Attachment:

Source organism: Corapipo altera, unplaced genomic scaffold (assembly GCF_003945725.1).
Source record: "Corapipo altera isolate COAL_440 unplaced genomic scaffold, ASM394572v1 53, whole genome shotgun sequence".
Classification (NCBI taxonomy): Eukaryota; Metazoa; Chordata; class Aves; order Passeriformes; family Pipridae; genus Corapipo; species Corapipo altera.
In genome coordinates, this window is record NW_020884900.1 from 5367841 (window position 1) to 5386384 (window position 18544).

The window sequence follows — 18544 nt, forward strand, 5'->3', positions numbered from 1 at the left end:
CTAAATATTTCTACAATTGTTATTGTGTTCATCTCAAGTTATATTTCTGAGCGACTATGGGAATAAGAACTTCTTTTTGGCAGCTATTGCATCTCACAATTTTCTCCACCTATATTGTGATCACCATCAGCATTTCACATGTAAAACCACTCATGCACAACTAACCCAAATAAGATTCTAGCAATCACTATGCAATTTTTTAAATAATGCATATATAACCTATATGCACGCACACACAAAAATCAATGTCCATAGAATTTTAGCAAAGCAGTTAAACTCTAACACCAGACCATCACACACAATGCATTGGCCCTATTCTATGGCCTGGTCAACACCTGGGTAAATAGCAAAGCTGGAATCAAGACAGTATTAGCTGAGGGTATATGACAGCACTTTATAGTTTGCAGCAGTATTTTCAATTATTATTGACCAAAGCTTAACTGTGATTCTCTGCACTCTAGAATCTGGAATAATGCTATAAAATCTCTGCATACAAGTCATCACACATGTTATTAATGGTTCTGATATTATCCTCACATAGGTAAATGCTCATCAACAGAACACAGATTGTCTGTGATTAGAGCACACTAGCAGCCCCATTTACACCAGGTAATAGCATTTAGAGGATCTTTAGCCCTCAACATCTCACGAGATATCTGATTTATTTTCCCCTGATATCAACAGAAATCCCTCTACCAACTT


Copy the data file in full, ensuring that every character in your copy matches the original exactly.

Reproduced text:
Source organism: Corapipo altera, unplaced genomic scaffold (assembly GCF_003945725.1).
Source record: "Corapipo altera isolate COAL_440 unplaced genomic scaffold, ASM394572v1 53, whole genome shotgun sequence".
Classification (NCBI taxonomy): Eukaryota; Metazoa; Chordata; class Aves; order Passeriformes; family Pipridae; genus Corapipo; species Corapipo altera.
In genome coordinates, this window is record NW_020884900.1 from 5367841 (window position 1) to 5386384 (window position 18544).

The window sequence follows — 18544 nt, forward strand, 5'->3', positions numbered from 1 at the left end:
CTAAATATTTCTACAATTGTTATTGTGTTCATCTCAAGTTATATTTCTGAGCGACTATGGGAATAAGAACTTCTTTTTGGCAGCTATTGCATCTCACAATTTTCTCCACCTATATTGTGATCACCATCAGCATTTCACATGTAAAACCACTCATGCACAACTAACCCAAATAAGATTCTAGCAATCACTATGCAATTTTTTAAATAATGCATATATAACCTATATGCACGCACACACAAAAATCAATGTCCATAGAATTTTAGCAAAGCAGTTAAACTCTAACACCAGACCATCACACACAATGCATTGGCCCTATTCTATGGCCTGGTCAACACCTGGGTAAATAGCAAAGCTGGAATCAAGACAGTATTAGCTGAGGGTATATGACAGCACTTTATAGTTTGCAGCAGTATTTTCAATTATTATTGACCAAAGCTTAACTGTGATTCTCTGCACTCTAGAATCTGGAATAATGCTATAAAATCTCTGCATACAAGTCATCACACATGTTATTAATGGTTCTGATATTATCCTCACATAGGTAAATGCTCATCAACAGAACACAGATTGTCTGTGATTAGAGCACACTAGCAGCCCCATTTACACCAGGTAATAGCATTTAGAGGATCTTTAGCCCTCAACATCTCACGAGATATCTGATTTATTTTCCCCTGATATCAACAGAAATCCCTCTACCAACTT